53

On handling floating point numbers in a deterministic way Floating point is deterministic. Well, it should be. It is complicated. There is plenty of literature on floating point numbers: What Every Computer Scientist Should Know About Floating-Point Arithmetic THE NEW IEEE-754 STANDARD FOR FLOATING POINT ARITHMETIC IEEE 754-2008 revision And how they ...


34

...the inner workings of that function are generated via the appropriate mathematical formula... This will work for certain classes of problems, and the key phrase to search for is a closed-form solution. For example, in Kerbal Space Program, the motion of a spacecraft in orbit is calculated this way. Unfortunately, most non-trivial problems (e.g. ...


28

What is tunneling and why it happens In video games, physic objects will have an specific position which is updated by the physics engine each frame based on its velocity and any forces applied to it. Motion depicted with very low frame rate to draw attention to the fact that it is not continuous. Note that although the depiction is 2D, this is not specific ...


19

Spatial division is always O(N^2) in worst case and that is what complexity in informatics is about. However there are algorithms that work in linear time O(N). All of them are based on some kind of sweep line. Basically you need to have your objects sorted by one coordinate. Let's say X. If you perform the sort every time before collision detection, the ...


10

In the vast majority of situations, calling getVelocity is a vastly preferable approach. You don't have to be polling objects on the off chance that next frame you are going to need a velocity (which requires the position from last frame). If I have 10,000 objects and nee the velocity of 10 of them on any given frame, there's no point in storing off 10,000 ...


9

No. Collision detection is not always O(N^2). For instance, say we have a 100x100 space with objects with size 10x10. We could divide this space in cells of 10x10 with a grid. Each object can be in up to 4 grid cells (it could fit right in a block or be "between" cells). We could keep a list of objects in each cell. We only need to check for collisions in ...


9

The problem with your approach is, that you don't have a history of your object. You can calculate the position if you move in a direction, but what happens if you hit something and bounce back? If you accumulate from your last known position, you can handle the impact and go on from there. If you try to calculate it from the start, you have to recalculate ...


8

However, I don't understand why it's accumulated like this when it could just as easily be gotten by changing a function. For example: getPosition = makeNewFunction() which could return something that has the signature of Time -> Position, and the inner workings of that function are generated via the appropriate mathematical formula. You can! It is ...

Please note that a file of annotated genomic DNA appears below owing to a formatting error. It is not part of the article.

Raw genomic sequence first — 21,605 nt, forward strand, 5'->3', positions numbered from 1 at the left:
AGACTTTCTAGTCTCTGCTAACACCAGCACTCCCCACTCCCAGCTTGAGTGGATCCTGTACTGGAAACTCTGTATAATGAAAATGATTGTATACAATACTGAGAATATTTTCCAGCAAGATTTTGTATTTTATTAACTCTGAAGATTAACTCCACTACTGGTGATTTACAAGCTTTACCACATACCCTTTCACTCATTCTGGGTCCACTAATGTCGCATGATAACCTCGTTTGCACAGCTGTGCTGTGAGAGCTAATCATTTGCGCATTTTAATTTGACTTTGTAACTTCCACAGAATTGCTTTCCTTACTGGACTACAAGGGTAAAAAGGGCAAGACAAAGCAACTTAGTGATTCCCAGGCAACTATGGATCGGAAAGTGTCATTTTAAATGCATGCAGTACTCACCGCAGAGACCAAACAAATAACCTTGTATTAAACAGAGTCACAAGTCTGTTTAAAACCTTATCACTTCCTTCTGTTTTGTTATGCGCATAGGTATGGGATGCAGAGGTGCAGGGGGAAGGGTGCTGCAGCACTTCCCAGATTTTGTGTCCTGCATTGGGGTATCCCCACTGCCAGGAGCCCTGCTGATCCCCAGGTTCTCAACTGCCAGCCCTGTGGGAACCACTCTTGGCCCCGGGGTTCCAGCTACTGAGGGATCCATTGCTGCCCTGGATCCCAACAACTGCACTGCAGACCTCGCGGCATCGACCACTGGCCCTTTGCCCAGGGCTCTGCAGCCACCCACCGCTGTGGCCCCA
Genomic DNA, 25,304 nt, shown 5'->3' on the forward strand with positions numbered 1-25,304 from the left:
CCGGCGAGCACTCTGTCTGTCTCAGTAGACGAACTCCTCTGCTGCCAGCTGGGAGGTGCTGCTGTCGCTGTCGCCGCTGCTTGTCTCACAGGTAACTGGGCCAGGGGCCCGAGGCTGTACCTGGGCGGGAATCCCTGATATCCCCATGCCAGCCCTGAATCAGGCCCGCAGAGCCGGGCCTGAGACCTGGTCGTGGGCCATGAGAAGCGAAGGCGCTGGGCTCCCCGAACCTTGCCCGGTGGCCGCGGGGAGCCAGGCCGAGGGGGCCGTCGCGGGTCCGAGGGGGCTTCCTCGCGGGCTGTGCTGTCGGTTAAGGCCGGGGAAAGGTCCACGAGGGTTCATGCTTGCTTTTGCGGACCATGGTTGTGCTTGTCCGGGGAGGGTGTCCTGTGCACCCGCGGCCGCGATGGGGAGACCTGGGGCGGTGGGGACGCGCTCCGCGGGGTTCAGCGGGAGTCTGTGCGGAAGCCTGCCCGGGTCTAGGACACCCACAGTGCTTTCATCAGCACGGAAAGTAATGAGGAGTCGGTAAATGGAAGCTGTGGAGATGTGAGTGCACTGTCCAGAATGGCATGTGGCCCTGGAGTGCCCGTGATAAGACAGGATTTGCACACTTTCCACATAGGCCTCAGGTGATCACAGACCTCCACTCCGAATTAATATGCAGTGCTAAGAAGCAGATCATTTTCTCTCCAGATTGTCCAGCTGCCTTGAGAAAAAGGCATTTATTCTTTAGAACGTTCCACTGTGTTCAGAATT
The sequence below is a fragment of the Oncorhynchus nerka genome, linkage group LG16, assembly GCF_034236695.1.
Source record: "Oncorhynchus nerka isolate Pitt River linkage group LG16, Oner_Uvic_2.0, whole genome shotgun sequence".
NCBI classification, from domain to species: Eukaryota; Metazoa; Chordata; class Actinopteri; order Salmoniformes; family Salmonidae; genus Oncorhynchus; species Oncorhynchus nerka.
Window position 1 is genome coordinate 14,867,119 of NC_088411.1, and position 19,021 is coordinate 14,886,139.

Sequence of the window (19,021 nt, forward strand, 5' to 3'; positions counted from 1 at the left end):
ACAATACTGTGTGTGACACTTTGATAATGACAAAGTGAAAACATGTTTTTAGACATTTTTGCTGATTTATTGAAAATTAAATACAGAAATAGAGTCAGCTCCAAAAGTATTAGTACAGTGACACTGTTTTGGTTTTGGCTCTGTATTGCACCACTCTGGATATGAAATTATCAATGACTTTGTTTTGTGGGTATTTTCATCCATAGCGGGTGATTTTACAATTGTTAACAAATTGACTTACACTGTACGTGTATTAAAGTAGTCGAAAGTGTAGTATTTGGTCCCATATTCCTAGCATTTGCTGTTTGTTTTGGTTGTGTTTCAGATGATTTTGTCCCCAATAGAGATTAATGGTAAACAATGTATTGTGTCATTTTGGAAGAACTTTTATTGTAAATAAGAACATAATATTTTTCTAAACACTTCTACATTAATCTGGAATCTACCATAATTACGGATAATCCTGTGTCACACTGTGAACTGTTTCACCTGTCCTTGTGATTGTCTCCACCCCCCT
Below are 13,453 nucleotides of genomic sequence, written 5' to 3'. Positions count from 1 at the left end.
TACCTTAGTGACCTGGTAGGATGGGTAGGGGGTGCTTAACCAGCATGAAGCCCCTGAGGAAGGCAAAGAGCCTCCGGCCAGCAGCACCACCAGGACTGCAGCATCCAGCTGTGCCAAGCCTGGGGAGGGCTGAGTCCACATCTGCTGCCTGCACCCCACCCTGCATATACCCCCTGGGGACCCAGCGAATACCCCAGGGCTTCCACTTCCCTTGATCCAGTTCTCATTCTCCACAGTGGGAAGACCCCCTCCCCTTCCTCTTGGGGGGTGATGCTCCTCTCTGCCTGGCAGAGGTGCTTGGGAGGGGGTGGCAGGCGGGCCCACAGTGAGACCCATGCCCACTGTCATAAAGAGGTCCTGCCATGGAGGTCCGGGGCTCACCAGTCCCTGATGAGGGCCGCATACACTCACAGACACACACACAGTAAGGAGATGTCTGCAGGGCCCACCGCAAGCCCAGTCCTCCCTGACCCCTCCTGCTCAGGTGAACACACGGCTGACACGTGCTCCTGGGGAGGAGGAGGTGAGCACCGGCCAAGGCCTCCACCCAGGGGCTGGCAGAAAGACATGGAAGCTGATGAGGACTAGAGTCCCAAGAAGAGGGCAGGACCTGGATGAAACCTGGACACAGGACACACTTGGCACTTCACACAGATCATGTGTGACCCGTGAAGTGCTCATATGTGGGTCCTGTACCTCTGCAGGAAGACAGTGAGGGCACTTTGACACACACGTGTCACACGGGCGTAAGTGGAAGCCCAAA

8

In the case of just a simple bouncing ball, coming up with closed form solutions is easy. However, the more complex systems tend to require solving an Ordinary Differential Equation (ODE). Numerical solvers are required to handle all but the simplest cases. There are indeed two classes of numeric ODE solvers: explicit and implicit. Explicit solvers ...


8

I work for a company which makes a certain well known real-time strategy game, and I can tell you that floating point determinism is possible. Using different compilers, or the same compiler with different settings, or even different versions of the same compiler, can all break determinism. If you need crossplay between platforms or game versions then I ...


7

Your solver needs multiple iterations (aka sequential impulse) over its contacts. Treat each contact point independently and calculate the impulse to resolve its contact constraint for that iteration. This may cause previously resolved contact points to be pushed back into the colliding object, but not by as much as the initial penetration. Perform ...


7

The problem is this only works if movement is linear and there is no possibility of other moving objects hitting one another. As soon as you have multiple forces changing the direction in non-linear ways (eg: friction, gravity, wind) you're forced to do integration which involves slicing everything down into infinitely small time slices. This is why and ...


7

This is what I do in my N-Body simulation: particles far away can be aggregated in combined cells on a grid. (Multi-resolution Grid.) I use gravity calculations, but I am sure that charged attraction/repulsion works similarly over distance: it has the same 1/(r*r) scale. So particles in the same cell, or neighbour cell, you need to fully compute the ...


6

When you say 'synthesis' do you mean pure analog/additive/FM synthesis from scratch, or would a sample-based approach be acceptable? If you can't use combinations of real-world audio samples then this is more complicated process. Trying to generate truly realistic sounds through synthesis isn't the standard way that most game/virtual instruments/sound ...


6

The input it speed, mass, and time, the output is new speeds. Sometimes rotation/angular momentum is an input and output too. Essentially Physics engines try to simulate the effects of both gravity and collisions. For better physics engines that means they include both permanent and temporary deformation of objects, including splitting objects into multiple ...